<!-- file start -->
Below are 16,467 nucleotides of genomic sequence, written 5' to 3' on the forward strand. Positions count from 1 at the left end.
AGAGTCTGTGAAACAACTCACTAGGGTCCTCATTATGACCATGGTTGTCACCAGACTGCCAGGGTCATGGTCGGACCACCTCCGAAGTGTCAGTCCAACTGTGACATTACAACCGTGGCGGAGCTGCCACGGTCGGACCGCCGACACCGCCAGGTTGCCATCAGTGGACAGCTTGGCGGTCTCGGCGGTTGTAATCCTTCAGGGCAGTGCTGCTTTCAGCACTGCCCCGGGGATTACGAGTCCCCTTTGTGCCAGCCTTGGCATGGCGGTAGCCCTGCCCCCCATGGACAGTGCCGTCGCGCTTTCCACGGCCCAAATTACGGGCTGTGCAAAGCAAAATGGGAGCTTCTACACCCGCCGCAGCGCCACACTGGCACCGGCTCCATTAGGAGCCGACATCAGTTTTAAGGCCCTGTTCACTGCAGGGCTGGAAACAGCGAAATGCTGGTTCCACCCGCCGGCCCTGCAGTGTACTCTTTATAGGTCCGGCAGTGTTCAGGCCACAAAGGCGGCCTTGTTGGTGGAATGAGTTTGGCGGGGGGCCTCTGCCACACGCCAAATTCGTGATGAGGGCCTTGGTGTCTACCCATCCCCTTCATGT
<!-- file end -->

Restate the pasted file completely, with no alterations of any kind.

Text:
Below are 16,467 nucleotides of genomic sequence, written 5' to 3' on the forward strand. Positions count from 1 at the left end.
AGAGTCTGTGAAACAACTCACTAGGGTCCTCATTATGACCATGGTTGTCACCAGACTGCCAGGGTCATGGTCGGACCACCTCCGAAGTGTCAGTCCAACTGTGACATTACAACCGTGGCGGAGCTGCCACGGTCGGACCGCCGACACCGCCAGGTTGCCATCAGTGGACAGCTTGGCGGTCTCGGCGGTTGTAATCCTTCAGGGCAGTGCTGCTTTCAGCACTGCCCCGGGGATTACGAGTCCCCTTTGTGCCAGCCTTGGCATGGCGGTAGCCCTGCCCCCCATGGACAGTGCCGTCGCGCTTTCCACGGCCCAAATTACGGGCTGTGCAAAGCAAAATGGGAGCTTCTACACCCGCCGCAGCGCCACACTGGCACCGGCTCCATTAGGAGCCGACATCAGTTTTAAGGCCCTGTTCACTGCAGGGCTGGAAACAGCGAAATGCTGGTTCCACCCGCCGGCCCTGCAGTGTACTCTTTATAGGTCCGGCAGTGTTCAGGCCACAAAGGCGGCCTTGTTGGTGGAATGAGTTTGGCGGGGGGCCTCTGCCACACGCCAAATTCGTGATGAGGGCCTTGGTGTCTACCCATCCCCTTCATGT